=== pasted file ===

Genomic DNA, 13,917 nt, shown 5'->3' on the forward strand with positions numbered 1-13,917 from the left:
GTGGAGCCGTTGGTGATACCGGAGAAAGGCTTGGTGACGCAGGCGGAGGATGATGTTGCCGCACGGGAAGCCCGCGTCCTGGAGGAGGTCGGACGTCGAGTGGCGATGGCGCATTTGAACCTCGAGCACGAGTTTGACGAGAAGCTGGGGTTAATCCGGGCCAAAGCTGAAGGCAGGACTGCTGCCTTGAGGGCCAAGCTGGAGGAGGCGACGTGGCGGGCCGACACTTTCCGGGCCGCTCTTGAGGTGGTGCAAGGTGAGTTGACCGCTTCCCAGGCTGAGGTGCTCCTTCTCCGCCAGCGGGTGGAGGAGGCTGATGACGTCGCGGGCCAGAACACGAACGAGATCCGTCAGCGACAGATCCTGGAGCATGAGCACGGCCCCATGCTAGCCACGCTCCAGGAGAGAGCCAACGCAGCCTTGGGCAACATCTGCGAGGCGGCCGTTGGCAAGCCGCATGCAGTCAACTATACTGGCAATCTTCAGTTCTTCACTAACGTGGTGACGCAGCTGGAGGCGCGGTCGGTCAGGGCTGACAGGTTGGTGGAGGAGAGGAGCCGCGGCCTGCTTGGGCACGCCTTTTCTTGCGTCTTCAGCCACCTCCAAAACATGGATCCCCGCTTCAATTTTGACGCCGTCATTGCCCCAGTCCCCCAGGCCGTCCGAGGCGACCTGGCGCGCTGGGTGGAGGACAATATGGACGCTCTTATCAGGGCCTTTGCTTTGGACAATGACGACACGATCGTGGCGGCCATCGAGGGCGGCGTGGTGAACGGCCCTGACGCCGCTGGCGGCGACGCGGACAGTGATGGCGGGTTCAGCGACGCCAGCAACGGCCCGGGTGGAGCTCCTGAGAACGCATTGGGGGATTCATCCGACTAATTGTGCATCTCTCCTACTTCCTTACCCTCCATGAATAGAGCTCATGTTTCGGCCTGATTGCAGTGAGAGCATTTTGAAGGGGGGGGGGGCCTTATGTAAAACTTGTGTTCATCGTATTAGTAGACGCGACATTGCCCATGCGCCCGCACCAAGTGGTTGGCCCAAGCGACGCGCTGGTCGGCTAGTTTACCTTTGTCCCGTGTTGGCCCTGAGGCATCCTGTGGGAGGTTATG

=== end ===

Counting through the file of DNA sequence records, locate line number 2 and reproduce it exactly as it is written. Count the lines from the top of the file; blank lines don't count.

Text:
GTGGAGCCGTTGGTGATACCGGAGAAAGGCTTGGTGACGCAGGCGGAGGATGATGTTGCCGCACGGGAAGCCCGCGTCCTGGAGGAGGTCGGACGTCGAGTGGCGATGGCGCATTTGAACCTCGAGCACGAGTTTGACGAGAAGCTGGGGTTAATCCGGGCCAAAGCTGAAGGCAGGACTGCTGCCTTGAGGGCCAAGCTGGAGGAGGCGACGTGGCGGGCCGACACTTTCCGGGCCGCTCTTGAGGTGGTGCAAGGTGAGTTGACCGCTTCCCAGGCTGAGGTGCTCCTTCTCCGCCAGCGGGTGGAGGAGGCTGATGACGTCGCGGGCCAGAACACGAACGAGATCCGTCAGCGACAGATCCTGGAGCATGAGCACGGCCCCATGCTAGCCACGCTCCAGGAGAGAGCCAACGCAGCCTTGGGCAACATCTGCGAGGCGGCCGTTGGCAAGCCGCATGCAGTCAACTATACTGGCAATCTTCAGTTCTTCACTAACGTGGTGACGCAGCTGGAGGCGCGGTCGGTCAGGGCTGACAGGTTGGTGGAGGAGAGGAGCCGCGGCCTGCTTGGGCACGCCTTTTCTTGCGTCTTCAGCCACCTCCAAAACATGGATCCCCGCTTCAATTTTGACGCCGTCATTGCCCCAGTCCCCCAGGCCGTCCGAGGCGACCTGGCGCGCTGGGTGGAGGACAATATGGACGCTCTTATCAGGGCCTTTGCTTTGGACAATGACGACACGATCGTGGCGGCCATCGAGGGCGGCGTGGTGAACGGCCCTGACGCCGCTGGCGGCGACGCGGACAGTGATGGCGGGTTCAGCGACGCCAGCAACGGCCCGGGTGGAGCTCCTGAGAACGCATTGGGGGATTCATCCGACTAATTGTGCATCTCTCCTACTTCCTTACCCTCCATGAATAGAGCTCATGTTTCGGCCTGATTGCAGTGAGAGCATTTTGAAGGGGGGGGGGGCCTTATGTAAAACTTGTGTTCATCGTATTAGTAGACGCGACATTGCCCATGCGCCCGCACCAAGTGGTTGGCCCAAGCGACGCGCTGGTCGGCTAGTTTACCTTTGTCCCGTGTTGGCCCTGAGGCATCCTGTGGGAGGTTATG